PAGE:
27 Results Nutrient inputs and outputs Inputs from the atmosphere The annual mean rainfall during 1990–1995 was 753 mm, slightly higher than the mean of 679 mm for the period 1983–1990 (García-Oliva et al. 1995). Rainfall variation between years was very high (Table 1). Its pH during the study period was 4.7 ± 0.2 (mean and S.E.). Mean nutrient inputs by bulk deposition were 3.03, 1.31, and 0.80 kg/ha·yr for Ca, K, and Mg, respectively. Monthly Ca inputs, but not K and Mg, correlated positively to the rainfall pattern (r = 0.66, p < 0.005). Losses of nutrients from the watershed Water does not flow continuously in the Chamela experimental watershed streams. Between one and six runoff events per year occurred during the study period with a mean annual runoff of 86 mm (Table 1). Concentrations of dissolved Ca, K, and Mg in stream water were higher than in bulk deposition. A yearly comparison of runoff losses from the ecosystem with input rates from the atmosphere showed that leaching loss was generally higher. The amounts of organic particulate matter and sediments transported from hillslopes were highly dependent on large runoff events (r = 0.74 and r = 0.62, p < 0.01). Some 75% of total particulate matter losses were as sediments (Table 2). Interestingly, between 72% and 82% of minerals exported were bound to organic particulate matter. Particulate matter and sediments represented a minor cation loss (1.2, 0.1, and 0.3% of Ca, K, and Mg total losses, respectively) during a wet year (1993). However, their contribution to total nutrient output in a dry year (1994) was 39.1, 3.2, and 38.5% for Ca, K, and Mg total losses, respectively. Intrasystem cycling Ca, K, and Mg in throughfall The proportion of the rainfall which reached the forest floor as throughfall between 1990 and 1995 was 76.5 ± 2.1% (S.E.). Concentrations of Ca, K, and Mg increased as rainfall moved through the canopy. The annual mean values (with S.E.) for this period were 0.93 ± 0.07 for Ca, 5.67 ± 0.52 for K, and 0.99 ± 0.14 mg/l for Mg. The amounts of minerals in throughfall were 0.127 ± 0.048, 2.066 ± 0.260, and 0.294 ± 0.054 g/m2 , for Ca, K, and Mg, respectively (mean and S.E.). Four causal factors were tested against the throughfall fluxes: (1) rainfall depth, (2) throughfall depth, (3) open rain concentrations of each mineral,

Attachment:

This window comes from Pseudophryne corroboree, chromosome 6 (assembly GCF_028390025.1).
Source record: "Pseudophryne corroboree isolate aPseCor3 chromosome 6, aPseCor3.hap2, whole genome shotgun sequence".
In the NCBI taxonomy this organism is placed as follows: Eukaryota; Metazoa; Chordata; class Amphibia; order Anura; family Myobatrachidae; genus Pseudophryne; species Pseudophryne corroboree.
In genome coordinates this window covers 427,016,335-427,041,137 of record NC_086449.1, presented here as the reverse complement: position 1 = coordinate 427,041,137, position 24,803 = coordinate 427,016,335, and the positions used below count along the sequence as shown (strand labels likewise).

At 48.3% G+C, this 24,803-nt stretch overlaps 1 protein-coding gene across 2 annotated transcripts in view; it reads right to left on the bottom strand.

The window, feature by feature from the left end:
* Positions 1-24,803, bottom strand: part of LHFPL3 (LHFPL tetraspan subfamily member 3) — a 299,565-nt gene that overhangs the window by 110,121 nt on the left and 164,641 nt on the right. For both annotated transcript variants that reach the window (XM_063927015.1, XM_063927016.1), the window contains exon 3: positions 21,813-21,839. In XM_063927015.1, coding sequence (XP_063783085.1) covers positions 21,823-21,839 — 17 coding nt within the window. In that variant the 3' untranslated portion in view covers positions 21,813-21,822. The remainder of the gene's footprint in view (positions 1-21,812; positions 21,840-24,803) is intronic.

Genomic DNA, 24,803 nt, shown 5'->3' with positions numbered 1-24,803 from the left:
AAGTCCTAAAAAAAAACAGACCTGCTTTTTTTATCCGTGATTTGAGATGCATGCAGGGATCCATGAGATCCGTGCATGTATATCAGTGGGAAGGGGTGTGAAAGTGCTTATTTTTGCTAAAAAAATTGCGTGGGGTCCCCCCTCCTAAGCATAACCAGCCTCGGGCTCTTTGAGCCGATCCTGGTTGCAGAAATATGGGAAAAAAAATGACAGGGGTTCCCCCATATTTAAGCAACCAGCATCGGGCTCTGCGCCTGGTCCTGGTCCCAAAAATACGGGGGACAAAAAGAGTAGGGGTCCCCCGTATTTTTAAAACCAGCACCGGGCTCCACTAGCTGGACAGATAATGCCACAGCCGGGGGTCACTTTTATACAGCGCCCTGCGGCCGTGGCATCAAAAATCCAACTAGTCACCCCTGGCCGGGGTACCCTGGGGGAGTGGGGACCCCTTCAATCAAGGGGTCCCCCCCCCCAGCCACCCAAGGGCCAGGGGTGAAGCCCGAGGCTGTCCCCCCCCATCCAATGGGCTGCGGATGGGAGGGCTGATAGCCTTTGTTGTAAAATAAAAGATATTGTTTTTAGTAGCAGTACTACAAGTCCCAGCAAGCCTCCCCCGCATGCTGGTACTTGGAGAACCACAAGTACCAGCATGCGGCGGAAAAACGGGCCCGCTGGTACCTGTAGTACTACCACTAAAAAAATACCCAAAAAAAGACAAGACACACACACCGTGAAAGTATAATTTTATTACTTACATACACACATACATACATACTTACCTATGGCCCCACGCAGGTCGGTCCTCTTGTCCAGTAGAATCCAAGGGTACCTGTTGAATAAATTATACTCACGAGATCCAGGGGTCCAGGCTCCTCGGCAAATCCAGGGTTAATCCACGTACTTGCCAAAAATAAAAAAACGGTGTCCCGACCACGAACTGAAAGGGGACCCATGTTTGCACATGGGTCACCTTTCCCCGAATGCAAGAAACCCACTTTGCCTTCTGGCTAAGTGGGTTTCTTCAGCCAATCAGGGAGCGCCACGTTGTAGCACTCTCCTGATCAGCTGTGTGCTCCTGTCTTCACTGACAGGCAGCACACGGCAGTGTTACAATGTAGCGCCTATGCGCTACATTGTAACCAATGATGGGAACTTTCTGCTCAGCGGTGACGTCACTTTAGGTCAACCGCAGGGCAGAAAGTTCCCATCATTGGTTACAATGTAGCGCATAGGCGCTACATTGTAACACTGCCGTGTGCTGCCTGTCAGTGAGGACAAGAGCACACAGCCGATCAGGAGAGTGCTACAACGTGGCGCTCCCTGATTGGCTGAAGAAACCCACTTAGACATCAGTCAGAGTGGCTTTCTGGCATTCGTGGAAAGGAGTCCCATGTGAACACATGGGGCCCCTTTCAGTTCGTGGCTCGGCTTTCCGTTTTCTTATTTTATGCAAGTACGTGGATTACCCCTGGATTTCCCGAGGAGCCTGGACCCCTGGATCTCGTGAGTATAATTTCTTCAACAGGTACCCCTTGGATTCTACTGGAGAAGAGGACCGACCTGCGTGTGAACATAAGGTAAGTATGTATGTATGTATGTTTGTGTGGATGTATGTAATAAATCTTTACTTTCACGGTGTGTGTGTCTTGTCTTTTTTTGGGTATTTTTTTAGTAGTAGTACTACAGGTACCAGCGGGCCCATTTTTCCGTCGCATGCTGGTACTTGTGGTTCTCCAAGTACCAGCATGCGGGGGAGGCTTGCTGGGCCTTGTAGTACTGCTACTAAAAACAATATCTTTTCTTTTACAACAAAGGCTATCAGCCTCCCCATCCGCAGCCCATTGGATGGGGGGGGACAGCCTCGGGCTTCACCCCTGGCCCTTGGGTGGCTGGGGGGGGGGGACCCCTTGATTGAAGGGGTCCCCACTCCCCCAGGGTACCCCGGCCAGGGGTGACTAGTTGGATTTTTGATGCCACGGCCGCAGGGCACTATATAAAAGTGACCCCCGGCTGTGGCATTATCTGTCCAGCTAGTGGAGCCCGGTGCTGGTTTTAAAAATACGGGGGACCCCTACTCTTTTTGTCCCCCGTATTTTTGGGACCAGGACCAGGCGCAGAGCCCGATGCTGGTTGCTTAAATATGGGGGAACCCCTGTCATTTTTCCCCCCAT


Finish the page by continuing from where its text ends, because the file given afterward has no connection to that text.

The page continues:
28 Table 1. Annual nutrient inputs via bulk deposition and output in stream water for the Chamela tropical dry forest, Mexico. Values are averages and standard errors in parentheses. Year
Rainfall/ Runoff (mm)
0.36 (0.06) 0.34 (0.04) 0.54 (0.08) 0.82 (0.11) 0.64 (0.04) 0.35 (0.04)
1.61 (0.21) 2.54 (0.31) 3.49 (0.42) 7.42 (0.89) 1.82 (0.11) 1.30 (0.14)
0.44 (0.06) 0.14 (0.03) 0.21 (0.04) 0.17 (0.02) 0.36 (0.07) 0.19 (0.03)
1.76 (0.19) 1.02 (0.13) 1.54 (0.23) 1.83 (0.19) 1.12 (0.22) 0.61 (0.08)
0.15 (0.02) 0.12 (0.02) 0.12 (0.03) 0.07 (0.01) 0.24 (0.01) 0.18 (0.02)
0.63 (0.06) 0.51 (0.06) 1.36 (0.15) 0.79 (0.04) 0.83 (0.03) 0.68 (0.06)